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Randy Reges

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1342139.  Sat Feb 08, 2020 1:44 pm Reply with quote

Hello, everyone.

I brought this up for the Q series, but I think it bears repeating, and expanding-upon. In early medieval France, the reigning Merovingian dynasty had some pretty crazy marital habits (from a medieval perspective). They either practiced only serial monogamy on a scale that would not be seen again until Elizabeth Taylor, or they were both serial monogamists and polygamists (I have written a paper arguing in favour of the latter), in addition to the usual practice of having many concubines.
One of the earlier monarchs, Chlothar I, king of Soissons, married Guntheuc (his brother's widow), whose ultimate fate is not known, in c. 524. He then married Radegund (daughter of the king of Thuringia) in 540, and sent her to a nunnery after repudiating her sometime after that (she was later canonized and had an early monastic community named after her in Cambridge, and Jesus College is dedicated to her, among others). Chlothar then married Ingund, and, shortly afterwards, her sister Aregund, with strong evidence that they were both his wives at the same time. This would not be the last time two sisters were married to the same Merovingian king, by the way (in a later example, one of the sisters was a nun). There is also a likely wife named Chunsinna, about whom we know virtually nothing.
Obviously, I can't go into the entire marital history of the Merovingian dynasty here, but Chlothar is only one of at least four kings about whom we have indications of polygamy. I also argue that the association with the Merovingians of such an un-Christian practice eventually led to the pope okay-ing their ouster in favour of the Carolingians.

Alexander Howard
1342151.  Sat Feb 08, 2020 4:26 pm Reply with quote

That's not surprising for the age.

When Henry VIII wanted to marry Anne Boleyn there was long correspondence with Rome to obtain a divorce and apparently the Pope suggested that Henry could have two wives at a time.

(Incidentally, the phrase "serial monogamy" seems to be a recent one - the phrase used to be "serial polygamy" as it means having many wives, but in series not in parallel.)

1342164.  Sat Feb 08, 2020 9:38 pm Reply with quote

I would argue that it is surprising in the context of the first major Catholic kingdom in northern Europe, where societal conversion began (according to all surviving records) with the royal family. I'm no expert on other early medieval cultures, but the fact that polygamy is such a big issue among merovingianists and the absence of any other polygamous culture mentioned in the secondary literature means its probably pretty surprising all on its own.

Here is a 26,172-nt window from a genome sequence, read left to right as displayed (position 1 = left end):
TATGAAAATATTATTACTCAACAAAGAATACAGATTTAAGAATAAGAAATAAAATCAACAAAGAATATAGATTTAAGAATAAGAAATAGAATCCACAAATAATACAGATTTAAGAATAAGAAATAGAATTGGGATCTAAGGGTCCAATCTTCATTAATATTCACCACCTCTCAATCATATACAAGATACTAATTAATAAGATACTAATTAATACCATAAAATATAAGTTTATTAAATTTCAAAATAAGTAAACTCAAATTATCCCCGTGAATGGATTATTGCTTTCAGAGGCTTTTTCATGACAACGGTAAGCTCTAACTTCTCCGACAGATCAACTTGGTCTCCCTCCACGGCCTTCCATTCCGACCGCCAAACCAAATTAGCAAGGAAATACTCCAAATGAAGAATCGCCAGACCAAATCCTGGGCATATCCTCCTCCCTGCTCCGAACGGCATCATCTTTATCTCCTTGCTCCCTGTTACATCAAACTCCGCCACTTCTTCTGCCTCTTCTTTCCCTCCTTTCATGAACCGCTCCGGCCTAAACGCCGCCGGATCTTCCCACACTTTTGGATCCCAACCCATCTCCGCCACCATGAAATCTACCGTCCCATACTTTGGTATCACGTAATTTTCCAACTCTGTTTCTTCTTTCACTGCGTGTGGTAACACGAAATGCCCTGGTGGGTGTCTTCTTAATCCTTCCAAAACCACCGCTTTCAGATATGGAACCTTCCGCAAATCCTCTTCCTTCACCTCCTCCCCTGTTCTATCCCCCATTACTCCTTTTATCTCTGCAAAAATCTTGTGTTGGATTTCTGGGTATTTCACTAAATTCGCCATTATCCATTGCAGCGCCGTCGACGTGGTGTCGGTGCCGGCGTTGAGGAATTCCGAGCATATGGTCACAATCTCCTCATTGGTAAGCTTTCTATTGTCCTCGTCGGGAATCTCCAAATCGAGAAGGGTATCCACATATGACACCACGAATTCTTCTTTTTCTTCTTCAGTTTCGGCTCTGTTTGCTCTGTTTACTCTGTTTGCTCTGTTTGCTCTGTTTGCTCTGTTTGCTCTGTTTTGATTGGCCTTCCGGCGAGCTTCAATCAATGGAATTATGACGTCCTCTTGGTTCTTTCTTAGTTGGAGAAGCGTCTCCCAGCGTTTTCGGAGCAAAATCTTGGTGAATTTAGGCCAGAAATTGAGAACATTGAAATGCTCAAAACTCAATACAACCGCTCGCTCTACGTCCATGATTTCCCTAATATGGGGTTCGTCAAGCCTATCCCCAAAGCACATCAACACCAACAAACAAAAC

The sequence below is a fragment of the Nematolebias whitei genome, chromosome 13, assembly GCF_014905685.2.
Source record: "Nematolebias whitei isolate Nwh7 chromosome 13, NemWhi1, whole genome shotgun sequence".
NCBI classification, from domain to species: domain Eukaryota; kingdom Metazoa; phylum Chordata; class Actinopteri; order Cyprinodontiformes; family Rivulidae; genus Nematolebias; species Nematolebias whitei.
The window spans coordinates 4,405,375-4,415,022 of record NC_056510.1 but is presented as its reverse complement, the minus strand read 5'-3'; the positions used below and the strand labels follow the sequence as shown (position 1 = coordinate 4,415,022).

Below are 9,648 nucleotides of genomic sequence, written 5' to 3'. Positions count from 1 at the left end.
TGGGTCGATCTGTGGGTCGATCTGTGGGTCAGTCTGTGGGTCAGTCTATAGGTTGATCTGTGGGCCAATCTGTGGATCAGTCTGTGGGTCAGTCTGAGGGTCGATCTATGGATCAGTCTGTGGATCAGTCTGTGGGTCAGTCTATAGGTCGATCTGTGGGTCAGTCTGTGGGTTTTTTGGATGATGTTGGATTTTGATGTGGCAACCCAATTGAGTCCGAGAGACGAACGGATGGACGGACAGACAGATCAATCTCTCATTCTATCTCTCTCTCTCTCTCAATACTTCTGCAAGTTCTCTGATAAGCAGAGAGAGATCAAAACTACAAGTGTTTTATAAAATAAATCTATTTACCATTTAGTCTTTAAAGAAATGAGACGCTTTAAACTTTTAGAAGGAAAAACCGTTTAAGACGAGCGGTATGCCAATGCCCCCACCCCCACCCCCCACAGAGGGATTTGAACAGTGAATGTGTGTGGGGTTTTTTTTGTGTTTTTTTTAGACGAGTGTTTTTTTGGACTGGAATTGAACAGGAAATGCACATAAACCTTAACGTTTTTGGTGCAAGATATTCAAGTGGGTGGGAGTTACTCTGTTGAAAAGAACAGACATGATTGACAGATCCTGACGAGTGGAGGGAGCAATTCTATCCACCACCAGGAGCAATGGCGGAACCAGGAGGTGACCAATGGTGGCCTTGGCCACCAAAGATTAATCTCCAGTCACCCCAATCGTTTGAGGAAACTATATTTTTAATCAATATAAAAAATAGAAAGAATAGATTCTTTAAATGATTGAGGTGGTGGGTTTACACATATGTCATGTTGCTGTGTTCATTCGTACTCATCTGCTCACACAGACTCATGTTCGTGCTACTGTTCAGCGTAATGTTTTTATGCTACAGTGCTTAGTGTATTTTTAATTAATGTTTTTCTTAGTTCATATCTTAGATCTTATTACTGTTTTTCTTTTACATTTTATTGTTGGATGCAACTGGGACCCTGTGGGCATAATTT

I've heard it said that the pope offered to legitimize his potential offspring with Anne Boleyn, though I've never seen any mention of a source. This two wives at a time business is news to me. I'd love to see a source, if you have one.

I took the phrase "serial monogamy" from p. 38 of Suzanne Fonay Wemple's book Women in Frankish Society (Philadelphia: University of Pennsylvania Press, 1981), so it's not that recent.

1342293.  Mon Feb 10, 2020 5:09 pm Reply with quote

For any elves that might be reading, "Radegund" (see first post in this thread) is a pretty great r-name. Dagobert I had a concubine named "Ragnetrude."

1342297.  Mon Feb 10, 2020 5:56 pm Reply with quote

Radegund is indeed a rather good name!

The long form name of Jesus College, Cambridge is "The College of the Blessed Virgin Mary, Saint John the Evangelist, and the Glorious Virgin Saint Radegund, near Cambridge". You will note that the fellow who gives it its common name doesn't appear anywhere in the long form name, and the common name is taken from the college's chapel. (Which was originally a Benedictine nunnery, but was dissolved by the then Bishop of Ely some time before Henry VIII dissolved all the others, and re-dedicated to the Christ.)

St Radegund is one of three claimants to be Patron Saint of Cambridge and its University. The others are St Etheldreda (aka Audrey), or if you're of the Catholic persuasion St John Fisher.

There is general agreement that the patron saint of Oxford and its University is St Frideswide, and the good folks of these forums once made fun of John Humphrys for pronouncing her name "Freeda Sweeda". Maybe it's good Old English, but we were assured that the people of Oxford have pronounced it "Fried's Wide" for as long as anyone can remember.


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